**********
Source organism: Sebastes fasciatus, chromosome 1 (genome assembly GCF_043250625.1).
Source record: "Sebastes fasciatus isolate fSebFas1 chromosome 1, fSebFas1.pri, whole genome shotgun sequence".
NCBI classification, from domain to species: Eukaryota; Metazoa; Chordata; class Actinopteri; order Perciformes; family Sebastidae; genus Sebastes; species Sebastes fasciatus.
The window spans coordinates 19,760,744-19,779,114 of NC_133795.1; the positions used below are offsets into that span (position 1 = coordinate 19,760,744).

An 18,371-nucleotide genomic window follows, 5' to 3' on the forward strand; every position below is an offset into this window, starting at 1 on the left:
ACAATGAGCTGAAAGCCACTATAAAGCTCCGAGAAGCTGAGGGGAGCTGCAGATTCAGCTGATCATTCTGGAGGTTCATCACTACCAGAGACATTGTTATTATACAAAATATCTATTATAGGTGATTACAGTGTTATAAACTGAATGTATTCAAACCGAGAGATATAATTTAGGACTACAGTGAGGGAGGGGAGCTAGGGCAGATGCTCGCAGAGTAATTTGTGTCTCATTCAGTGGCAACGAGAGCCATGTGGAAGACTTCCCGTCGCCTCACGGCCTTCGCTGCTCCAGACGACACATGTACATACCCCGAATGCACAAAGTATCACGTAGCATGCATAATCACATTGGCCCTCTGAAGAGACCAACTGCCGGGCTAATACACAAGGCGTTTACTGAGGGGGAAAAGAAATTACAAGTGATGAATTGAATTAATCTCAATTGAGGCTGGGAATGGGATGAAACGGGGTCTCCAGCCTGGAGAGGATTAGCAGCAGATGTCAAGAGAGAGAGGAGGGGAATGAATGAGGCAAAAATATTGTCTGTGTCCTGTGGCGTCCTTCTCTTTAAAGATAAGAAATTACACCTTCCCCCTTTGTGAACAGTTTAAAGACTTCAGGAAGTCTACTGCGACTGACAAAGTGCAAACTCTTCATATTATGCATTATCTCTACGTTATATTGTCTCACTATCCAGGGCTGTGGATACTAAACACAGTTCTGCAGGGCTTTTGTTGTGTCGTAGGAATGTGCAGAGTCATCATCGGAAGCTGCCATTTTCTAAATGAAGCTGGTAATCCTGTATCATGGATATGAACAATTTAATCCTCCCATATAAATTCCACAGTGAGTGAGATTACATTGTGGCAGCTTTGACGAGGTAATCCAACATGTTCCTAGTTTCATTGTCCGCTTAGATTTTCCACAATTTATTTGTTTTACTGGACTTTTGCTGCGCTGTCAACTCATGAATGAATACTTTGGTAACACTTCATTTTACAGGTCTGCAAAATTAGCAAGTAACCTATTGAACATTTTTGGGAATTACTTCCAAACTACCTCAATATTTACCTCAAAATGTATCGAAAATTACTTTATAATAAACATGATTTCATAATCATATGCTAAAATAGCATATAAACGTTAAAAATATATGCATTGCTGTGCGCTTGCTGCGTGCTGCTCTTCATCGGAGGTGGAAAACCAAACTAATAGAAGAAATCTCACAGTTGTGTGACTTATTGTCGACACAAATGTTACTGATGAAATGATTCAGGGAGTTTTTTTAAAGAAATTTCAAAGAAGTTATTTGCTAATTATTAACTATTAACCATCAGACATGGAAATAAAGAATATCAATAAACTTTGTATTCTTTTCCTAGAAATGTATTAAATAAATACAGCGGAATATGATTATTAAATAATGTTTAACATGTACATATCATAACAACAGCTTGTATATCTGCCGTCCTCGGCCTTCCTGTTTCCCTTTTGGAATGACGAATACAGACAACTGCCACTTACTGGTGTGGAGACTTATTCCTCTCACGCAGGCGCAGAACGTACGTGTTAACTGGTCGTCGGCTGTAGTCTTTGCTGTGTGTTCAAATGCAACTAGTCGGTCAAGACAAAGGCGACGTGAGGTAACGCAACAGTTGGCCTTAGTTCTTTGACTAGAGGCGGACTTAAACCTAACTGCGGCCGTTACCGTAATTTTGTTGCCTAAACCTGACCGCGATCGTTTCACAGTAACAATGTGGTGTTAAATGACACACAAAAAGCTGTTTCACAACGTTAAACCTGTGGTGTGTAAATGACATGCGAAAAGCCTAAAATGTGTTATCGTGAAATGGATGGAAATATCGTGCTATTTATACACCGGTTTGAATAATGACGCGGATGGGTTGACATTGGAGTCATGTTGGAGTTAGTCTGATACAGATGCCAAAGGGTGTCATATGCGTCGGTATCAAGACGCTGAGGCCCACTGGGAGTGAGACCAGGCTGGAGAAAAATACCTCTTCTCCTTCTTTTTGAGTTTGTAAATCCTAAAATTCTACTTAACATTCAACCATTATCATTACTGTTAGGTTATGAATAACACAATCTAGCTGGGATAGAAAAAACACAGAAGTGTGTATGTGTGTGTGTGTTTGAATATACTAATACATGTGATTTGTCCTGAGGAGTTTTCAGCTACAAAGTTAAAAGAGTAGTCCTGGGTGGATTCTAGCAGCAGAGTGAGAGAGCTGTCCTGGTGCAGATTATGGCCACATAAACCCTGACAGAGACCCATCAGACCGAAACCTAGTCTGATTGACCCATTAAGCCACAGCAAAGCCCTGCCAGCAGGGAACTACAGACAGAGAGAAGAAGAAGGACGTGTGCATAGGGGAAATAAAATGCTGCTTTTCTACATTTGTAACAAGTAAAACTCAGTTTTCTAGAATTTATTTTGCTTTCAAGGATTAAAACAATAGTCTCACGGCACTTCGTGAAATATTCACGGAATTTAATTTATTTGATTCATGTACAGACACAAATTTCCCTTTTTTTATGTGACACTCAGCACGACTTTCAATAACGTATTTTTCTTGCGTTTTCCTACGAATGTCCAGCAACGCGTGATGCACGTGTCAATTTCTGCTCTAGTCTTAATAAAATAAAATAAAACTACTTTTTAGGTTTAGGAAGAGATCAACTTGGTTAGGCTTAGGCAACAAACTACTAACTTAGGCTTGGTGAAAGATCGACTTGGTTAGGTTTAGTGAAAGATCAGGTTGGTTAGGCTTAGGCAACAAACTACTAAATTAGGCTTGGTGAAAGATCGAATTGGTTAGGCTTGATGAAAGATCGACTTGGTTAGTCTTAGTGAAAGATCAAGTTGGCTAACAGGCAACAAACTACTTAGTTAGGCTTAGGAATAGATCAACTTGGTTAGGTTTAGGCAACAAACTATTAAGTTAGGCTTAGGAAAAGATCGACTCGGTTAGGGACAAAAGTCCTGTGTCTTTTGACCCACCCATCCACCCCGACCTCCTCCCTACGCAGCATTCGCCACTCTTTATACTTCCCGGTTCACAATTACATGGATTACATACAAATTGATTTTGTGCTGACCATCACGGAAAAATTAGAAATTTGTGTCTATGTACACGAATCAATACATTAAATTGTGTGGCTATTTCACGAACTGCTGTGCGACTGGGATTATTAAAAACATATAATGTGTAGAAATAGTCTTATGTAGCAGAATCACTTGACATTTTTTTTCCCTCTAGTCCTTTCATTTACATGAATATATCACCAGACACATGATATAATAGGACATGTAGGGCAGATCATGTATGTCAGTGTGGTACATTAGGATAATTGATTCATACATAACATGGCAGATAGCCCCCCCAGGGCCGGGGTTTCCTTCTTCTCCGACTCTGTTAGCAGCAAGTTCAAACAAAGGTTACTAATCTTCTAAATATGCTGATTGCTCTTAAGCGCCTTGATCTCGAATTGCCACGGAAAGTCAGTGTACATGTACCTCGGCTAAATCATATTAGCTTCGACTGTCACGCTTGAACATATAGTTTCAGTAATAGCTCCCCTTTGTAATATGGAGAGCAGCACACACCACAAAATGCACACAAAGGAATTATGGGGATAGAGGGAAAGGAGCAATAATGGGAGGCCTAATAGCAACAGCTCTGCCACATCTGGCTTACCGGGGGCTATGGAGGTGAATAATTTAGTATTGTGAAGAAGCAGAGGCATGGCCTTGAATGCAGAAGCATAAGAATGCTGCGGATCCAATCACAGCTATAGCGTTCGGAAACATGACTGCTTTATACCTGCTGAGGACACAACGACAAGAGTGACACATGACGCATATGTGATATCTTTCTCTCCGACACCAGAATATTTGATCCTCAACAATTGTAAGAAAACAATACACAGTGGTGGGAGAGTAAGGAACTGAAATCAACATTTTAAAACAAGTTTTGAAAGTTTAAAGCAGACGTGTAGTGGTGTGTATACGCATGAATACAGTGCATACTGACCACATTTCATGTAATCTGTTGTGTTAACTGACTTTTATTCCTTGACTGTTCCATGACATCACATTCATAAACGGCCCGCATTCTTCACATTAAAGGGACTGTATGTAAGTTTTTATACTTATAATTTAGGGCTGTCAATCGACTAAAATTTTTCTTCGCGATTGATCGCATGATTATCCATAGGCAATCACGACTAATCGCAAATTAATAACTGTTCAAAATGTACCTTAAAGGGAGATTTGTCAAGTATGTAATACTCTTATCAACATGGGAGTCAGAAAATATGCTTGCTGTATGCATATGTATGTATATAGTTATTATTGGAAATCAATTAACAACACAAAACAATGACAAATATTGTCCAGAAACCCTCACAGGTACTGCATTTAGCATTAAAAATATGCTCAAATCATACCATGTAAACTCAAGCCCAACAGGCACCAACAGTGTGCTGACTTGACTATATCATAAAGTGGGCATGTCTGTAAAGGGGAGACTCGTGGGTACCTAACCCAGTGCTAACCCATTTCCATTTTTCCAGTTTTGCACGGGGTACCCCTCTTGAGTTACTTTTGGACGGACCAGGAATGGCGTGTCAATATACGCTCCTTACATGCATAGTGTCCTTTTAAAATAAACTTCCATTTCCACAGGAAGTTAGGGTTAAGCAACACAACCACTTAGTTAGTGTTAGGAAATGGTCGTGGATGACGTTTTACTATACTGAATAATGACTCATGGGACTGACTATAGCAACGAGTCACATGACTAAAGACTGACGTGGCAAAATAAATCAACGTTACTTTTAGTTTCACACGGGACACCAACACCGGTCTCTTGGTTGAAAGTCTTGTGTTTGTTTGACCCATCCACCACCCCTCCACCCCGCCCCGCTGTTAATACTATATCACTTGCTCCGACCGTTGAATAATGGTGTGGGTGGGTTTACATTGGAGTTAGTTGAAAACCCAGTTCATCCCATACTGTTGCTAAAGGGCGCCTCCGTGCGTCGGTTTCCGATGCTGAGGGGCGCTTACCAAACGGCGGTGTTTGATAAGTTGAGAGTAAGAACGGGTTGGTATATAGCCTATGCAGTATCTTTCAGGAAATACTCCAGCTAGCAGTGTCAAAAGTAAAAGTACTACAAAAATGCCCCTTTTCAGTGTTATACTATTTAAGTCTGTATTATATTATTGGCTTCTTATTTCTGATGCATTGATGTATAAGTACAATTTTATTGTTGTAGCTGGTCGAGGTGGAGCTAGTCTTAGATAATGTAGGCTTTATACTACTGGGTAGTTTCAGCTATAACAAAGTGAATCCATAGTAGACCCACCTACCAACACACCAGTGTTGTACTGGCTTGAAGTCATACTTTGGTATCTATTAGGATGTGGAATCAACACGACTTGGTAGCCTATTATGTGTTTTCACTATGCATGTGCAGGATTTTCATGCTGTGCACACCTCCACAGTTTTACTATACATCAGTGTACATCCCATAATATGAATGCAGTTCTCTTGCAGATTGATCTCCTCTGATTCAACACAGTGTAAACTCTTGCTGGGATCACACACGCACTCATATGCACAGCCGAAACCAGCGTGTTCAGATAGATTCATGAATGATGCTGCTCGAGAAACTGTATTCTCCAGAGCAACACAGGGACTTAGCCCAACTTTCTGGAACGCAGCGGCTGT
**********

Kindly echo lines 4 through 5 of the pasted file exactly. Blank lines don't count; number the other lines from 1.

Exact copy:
The window spans coordinates 19,760,744-19,779,114 of NC_133795.1; the positions used below are offsets into that span (position 1 = coordinate 19,760,744).

An 18,371-nucleotide genomic window follows, 5' to 3' on the forward strand; every position below is an offset into this window, starting at 1 on the left: